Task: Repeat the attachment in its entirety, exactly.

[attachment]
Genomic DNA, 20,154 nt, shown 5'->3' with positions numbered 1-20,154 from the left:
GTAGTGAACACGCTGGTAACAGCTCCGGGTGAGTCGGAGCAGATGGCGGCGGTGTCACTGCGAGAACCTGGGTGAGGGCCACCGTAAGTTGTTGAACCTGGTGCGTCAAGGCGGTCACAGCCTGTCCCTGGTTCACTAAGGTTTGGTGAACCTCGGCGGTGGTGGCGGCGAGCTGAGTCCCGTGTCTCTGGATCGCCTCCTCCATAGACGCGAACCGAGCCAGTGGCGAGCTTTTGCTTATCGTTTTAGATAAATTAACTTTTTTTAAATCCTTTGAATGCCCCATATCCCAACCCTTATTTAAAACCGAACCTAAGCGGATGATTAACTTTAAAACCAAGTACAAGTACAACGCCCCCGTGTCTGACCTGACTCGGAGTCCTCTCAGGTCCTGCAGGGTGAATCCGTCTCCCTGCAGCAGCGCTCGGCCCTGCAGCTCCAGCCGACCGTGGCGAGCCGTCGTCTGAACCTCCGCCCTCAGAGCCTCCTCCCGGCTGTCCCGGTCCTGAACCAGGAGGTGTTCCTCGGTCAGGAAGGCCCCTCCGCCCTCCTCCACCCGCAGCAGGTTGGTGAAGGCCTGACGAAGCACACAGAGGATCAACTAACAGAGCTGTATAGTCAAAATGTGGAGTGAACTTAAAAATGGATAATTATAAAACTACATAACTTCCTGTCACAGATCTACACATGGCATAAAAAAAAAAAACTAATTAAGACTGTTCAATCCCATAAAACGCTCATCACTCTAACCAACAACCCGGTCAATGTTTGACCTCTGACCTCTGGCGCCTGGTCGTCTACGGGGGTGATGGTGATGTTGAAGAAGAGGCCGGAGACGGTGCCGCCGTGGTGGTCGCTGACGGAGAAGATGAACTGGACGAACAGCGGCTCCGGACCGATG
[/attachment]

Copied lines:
Genomic DNA, 20,154 nt, shown 5'->3' with positions numbered 1-20,154 from the left:
GTAGTGAACACGCTGGTAACAGCTCCGGGTGAGTCGGAGCAGATGGCGGCGGTGTCACTGCGAGAACCTGGGTGAGGGCCACCGTAAGTTGTTGAACCTGGTGCGTCAAGGCGGTCACAGCCTGTCCCTGGTTCACTAAGGTTTGGTGAACCTCGGCGGTGGTGGCGGCGAGCTGAGTCCCGTGTCTCTGGATCGCCTCCTCCATAGACGCGAACCGAGCCAGTGGCGAGCTTTTGCTTATCGTTTTAGATAAATTAACTTTTTTTAAATCCTTTGAATGCCCCATATCCCAACCCTTATTTAAAACCGAACCTAAGCGGATGATTAACTTTAAAACCAAGTACAAGTACAACGCCCCCGTGTCTGACCTGACTCGGAGTCCTCTCAGGTCCTGCAGGGTGAATCCGTCTCCCTGCAGCAGCGCTCGGCCCTGCAGCTCCAGCCGACCGTGGCGAGCCGTCGTCTGAACCTCCGCCCTCAGAGCCTCCTCCCGGCTGTCCCGGTCCTGAACCAGGAGGTGTTCCTCGGTCAGGAAGGCCCCTCCGCCCTCCTCCACCCGCAGCAGGTTGGTGAAGGCCTGACGAAGCACACAGAGGATCAACTAACAGAGCTGTATAGTCAAAATGTGGAGTGAACTTAAAAATGGATAATTATAAAACTACATAACTTCCTGTCACAGATCTACACATGGCATAAAAAAAAAAAACTAATTAAGACTGTTCAATCCCATAAAACGCTCATCACTCTAACCAACAACCCGGTCAATGTTTGACCTCTGACCTCTGGCGCCTGGTCGTCTACGGGGGTGATGGTGATGTTGAAGAAGAGGCCGGAGACGGTGCCGCCGTGGTGGTCGCTGACGGAGAAGATGAACTGGACGAACAGCGGCTCCGGACCGATG